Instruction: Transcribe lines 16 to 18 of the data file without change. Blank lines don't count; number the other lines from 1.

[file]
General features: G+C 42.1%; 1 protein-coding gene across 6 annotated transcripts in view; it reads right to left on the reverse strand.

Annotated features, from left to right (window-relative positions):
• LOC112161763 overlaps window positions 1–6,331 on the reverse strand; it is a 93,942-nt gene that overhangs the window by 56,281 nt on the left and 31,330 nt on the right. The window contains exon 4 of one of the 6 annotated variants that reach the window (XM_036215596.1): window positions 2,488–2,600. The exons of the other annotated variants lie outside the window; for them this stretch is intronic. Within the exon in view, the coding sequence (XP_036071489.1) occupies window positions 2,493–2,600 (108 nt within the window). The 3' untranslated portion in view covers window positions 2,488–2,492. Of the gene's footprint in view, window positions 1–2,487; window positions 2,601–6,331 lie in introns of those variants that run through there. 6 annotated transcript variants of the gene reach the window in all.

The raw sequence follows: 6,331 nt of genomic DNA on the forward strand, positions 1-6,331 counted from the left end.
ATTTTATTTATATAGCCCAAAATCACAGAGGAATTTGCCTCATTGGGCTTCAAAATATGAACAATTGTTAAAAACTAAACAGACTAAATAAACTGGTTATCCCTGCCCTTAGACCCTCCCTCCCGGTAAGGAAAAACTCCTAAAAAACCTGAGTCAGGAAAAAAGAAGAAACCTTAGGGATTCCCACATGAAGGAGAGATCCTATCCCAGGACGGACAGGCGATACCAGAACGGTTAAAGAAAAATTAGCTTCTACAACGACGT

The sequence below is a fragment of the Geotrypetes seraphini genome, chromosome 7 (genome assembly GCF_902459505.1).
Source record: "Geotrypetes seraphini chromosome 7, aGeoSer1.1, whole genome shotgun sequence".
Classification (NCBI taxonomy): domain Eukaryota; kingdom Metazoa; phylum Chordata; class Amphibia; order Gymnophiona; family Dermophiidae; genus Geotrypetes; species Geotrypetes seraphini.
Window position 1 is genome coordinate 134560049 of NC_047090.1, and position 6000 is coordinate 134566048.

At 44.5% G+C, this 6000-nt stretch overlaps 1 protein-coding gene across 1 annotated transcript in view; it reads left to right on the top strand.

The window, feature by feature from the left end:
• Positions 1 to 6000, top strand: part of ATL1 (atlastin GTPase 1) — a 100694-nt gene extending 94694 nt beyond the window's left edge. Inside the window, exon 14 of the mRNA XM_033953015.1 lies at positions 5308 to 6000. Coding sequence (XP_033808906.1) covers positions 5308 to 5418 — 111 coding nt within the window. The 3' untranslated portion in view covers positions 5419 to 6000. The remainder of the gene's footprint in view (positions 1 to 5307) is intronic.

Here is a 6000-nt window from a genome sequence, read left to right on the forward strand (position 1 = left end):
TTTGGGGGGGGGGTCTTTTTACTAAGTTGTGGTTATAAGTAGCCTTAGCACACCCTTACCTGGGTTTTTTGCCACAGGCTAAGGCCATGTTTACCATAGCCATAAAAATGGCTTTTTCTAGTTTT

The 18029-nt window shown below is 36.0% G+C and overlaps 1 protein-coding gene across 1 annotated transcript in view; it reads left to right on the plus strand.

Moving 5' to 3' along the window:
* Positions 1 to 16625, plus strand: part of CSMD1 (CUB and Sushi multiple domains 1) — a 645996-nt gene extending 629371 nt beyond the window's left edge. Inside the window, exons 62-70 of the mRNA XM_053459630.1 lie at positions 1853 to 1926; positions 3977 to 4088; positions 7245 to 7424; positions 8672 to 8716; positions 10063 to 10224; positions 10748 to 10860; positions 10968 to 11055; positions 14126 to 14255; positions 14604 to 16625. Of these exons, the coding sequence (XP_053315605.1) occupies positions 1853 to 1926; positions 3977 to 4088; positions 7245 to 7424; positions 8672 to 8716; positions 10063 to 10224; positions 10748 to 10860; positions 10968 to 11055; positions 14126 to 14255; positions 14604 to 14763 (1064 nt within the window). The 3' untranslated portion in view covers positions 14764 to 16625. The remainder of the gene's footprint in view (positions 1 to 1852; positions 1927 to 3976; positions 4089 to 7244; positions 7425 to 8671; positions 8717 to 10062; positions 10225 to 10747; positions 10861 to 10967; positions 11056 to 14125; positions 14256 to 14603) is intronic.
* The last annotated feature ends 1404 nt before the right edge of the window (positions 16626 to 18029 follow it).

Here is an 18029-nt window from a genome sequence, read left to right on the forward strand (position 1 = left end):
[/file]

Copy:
Moving 5' to 3' along the window:
* Positions 1 to 16625, plus strand: part of CSMD1 (CUB and Sushi multiple domains 1) — a 645996-nt gene extending 629371 nt beyond the window's left edge. Inside the window, exons 62-70 of the mRNA XM_053459630.1 lie at positions 1853 to 1926; positions 3977 to 4088; positions 7245 to 7424; positions 8672 to 8716; positions 10063 to 10224; positions 10748 to 10860; positions 10968 to 11055; positions 14126 to 14255; positions 14604 to 16625. Of these exons, the coding sequence (XP_053315605.1) occupies positions 1853 to 1926; positions 3977 to 4088; positions 7245 to 7424; positions 8672 to 8716; positions 10063 to 10224; positions 10748 to 10860; positions 10968 to 11055; positions 14126 to 14255; positions 14604 to 14763 (1064 nt within the window). The 3' untranslated portion in view covers positions 14764 to 16625. The remainder of the gene's footprint in view (positions 1 to 1852; positions 1927 to 3976; positions 4089 to 7244; positions 7425 to 8671; positions 8717 to 10062; positions 10225 to 10747; positions 10861 to 10967; positions 11056 to 14125; positions 14256 to 14603) is intronic.
* The last annotated feature ends 1404 nt before the right edge of the window (positions 16626 to 18029 follow it).